Shubhangi Shukla

Infrastructure Finance Update- September 2023

The infrastructure sector has been a very dynamic space in the last few years given the push by the government on creation of infrastructure for businesses as well as to meet SDG targets. This monthly update on infrastructure finance looks at the various financing strategies being applied by the government to increase the pace of infrastructure in the country, and the mainstream discourse on its financing options.

There is heightened focus on the infrastructure sector in the last few years. It is being projected as a key sector on the road to the country’s development while also being essential in meeting the SDG 2030 targets. However, there is a gap in the need and financial resources available to meet the requirements. The increase in private investment in the sector is what is being seen as the way to overcome the challenges including in essential sectors of water, energy, linear and digital  infrastructure. The government and industry’s preference for this approach is apparent in the many steps that have been taken to increase private sector participation in recent years.

The India Infrastructure Project Development Funding Scheme (IIPDFS):  Continuous efforts are being made by the Infrastructure Finance Secretariat (IFS) in this regard. The IIPDFS was launched by the Ministry of Finance in 2017. The ‘multi-beneficiary’ scheme will support infrastructure projects by providing financial assistance (up to 75% of project development costs, subject to a maximum limit) to both government and private agencies. Apart from core project costs, it will also cover pre-investment activities such as project preparation, feasibility studies, and detailed engineering thus making it more attractive to private players.

The central government is to provide a major share of the funding for the scheme. State governments are ‘encouraged’ to contribute some portion. Private sector entities can also contribute funds or in-kind resources. The IIPDF Scheme can also seek external assistance from international development agencies for large-scale projects.

Revamping of the  public private partnership website- The website, has also been revamped by IFS to ‘facilitate PPPs’ and ‘bridge the gap between the public and private sectors’ according to a statement by the finance minister. The portal will enable the sponsoring authority to apply for IIPDF scheme online for faster processing and approvals. The updated website also contains other inputs to assist and facilitate inclusion of private investors such as featuring 200 executed concession agreements for PPP projects across various sectors, policies, PPP toolkits, guidelines, reference materials, and model bidding documents. There is also a reference guide for setting up  PPP units in the states and for appraising PPP projects.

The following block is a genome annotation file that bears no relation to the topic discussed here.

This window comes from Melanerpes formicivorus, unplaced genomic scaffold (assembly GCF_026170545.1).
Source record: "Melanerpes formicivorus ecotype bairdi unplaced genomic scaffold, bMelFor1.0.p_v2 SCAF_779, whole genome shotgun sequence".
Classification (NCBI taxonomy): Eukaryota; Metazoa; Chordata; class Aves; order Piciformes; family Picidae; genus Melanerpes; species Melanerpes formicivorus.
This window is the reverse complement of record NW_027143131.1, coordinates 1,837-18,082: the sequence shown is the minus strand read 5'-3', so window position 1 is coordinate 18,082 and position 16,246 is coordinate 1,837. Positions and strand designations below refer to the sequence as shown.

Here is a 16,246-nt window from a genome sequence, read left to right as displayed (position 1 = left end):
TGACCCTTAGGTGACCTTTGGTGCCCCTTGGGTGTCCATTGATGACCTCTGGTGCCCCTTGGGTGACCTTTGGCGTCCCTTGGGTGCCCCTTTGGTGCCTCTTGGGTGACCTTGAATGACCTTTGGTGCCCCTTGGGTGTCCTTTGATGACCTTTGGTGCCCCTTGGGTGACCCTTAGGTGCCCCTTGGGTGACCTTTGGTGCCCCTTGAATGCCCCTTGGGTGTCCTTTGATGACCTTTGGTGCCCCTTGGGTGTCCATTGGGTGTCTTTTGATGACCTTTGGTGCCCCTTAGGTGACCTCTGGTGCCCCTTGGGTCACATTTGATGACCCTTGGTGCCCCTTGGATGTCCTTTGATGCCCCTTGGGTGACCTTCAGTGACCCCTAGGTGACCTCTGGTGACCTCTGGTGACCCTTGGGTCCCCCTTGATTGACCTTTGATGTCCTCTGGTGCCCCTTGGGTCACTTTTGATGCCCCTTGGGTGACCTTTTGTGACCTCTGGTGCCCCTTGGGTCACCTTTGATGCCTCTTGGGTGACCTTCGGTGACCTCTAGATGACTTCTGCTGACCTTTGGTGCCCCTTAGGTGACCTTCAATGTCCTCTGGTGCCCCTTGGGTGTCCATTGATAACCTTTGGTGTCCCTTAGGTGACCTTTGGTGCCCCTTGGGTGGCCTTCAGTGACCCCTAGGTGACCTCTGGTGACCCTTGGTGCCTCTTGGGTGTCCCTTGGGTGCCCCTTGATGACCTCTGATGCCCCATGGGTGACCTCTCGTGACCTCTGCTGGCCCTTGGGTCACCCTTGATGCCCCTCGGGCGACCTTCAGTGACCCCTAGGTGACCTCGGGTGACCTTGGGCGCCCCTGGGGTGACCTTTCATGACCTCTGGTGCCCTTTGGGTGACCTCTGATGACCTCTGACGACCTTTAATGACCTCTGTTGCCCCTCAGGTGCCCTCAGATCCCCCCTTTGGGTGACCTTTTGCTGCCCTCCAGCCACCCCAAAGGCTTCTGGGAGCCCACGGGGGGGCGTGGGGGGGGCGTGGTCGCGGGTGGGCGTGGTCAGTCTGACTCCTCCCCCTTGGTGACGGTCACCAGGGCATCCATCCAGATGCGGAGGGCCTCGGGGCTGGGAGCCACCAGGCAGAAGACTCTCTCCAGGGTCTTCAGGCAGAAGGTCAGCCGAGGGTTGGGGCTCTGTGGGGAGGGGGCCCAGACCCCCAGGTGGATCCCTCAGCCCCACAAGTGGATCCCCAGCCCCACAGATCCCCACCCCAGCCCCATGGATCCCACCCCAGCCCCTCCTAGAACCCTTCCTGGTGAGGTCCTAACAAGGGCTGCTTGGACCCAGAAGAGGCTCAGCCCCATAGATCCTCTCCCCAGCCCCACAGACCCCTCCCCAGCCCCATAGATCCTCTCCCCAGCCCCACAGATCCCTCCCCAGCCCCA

Reserve bank of India updates- The Reserve Bank of India (RBI) in collaboration with the Government of India also introduced updated guidelines for Infrastructure Debt Fund-Non-Banking Financial Companies (IDF-NBFCs) in August 2023. These revisions enhance the role of IDF-NBFCs in financing the infrastructure sector and align the regulations with it.  Updates include introduction of an ‘Enhanced Capital Requirement’  for entities (a minimum ‘net owned fund’ of Rs. 300 crores) to ensure investors possess the financial strength to engage in infrastructure financing.  Maintenance of a minimum ‘Capital-to-Risk Weighted Assets Ratio’ (CRAR) of at least 15%, with a minimum Tier 1 capital of 10% has also been made mandatory to safeguard the financial stability of IDF-NBFCs. Various fundraising mechanisms and forms of asset-liability management have also been introduced.

IDF-NBFCs are now authorized to raise funds by issuing bonds. They can either be denominated in either rupees or dollars with a minimum maturity of five years. This approach hopes to ensure a steady flow of long-term debt into projects. To facilitate better asset-liability management (ALM), IDF-NBFCs are also allowed to raise funds through shorter tenor bonds and commercial papers (CPs) from the domestic market. This can be extended up to a limit of 10% of their total outstanding borrowings.

Changes in sponsorship requirements have also been introduced. Previously, an IDF-NBFC was required to have a sponsor, typically a bank or an NBFC-Infrastructure Finance Company (NBFC-IFC). However, the updated guidelines withdraw the mandatory sponsorship requirement. Instead of sponsor-based scrutiny, shareholders of IDF-NBFCs will now be subjected to the same scrutiny process as applicable to other NBFCs, including NBFC-IFCs to ensure uniform regulatory oversight across the NBFC sector.

The revised guidelines also expand the eligibility of sponsors for Infrastructure Debt Fund-Mutual Funds (IDF-MFs). All NBFCs can now sponsor IDF-MFs, subject to prior approval from RBI and compliance with specific conditions.

The Indian government is also taking steps to attract international infrastructure investors. These measures include changed regulatory frameworks, offtake arrangements through central government-backed counterparties, and a variety of financial products such as toll operate transfer, InvITs, sovereign-linked commercially managed equity funds, production-linked incentive schemes, and tax benefits for large international institutional investors.

In the recent events of the G20, India and the United Kingdom jointly announced the launch of the ‘The UK-India Infrastructure Financing Bridge’ (UKIIFB) during the 12th Economic and Financial Dialogue (EFD) led jointly by Niti Aayog (a policy think tank in India) and the City of London.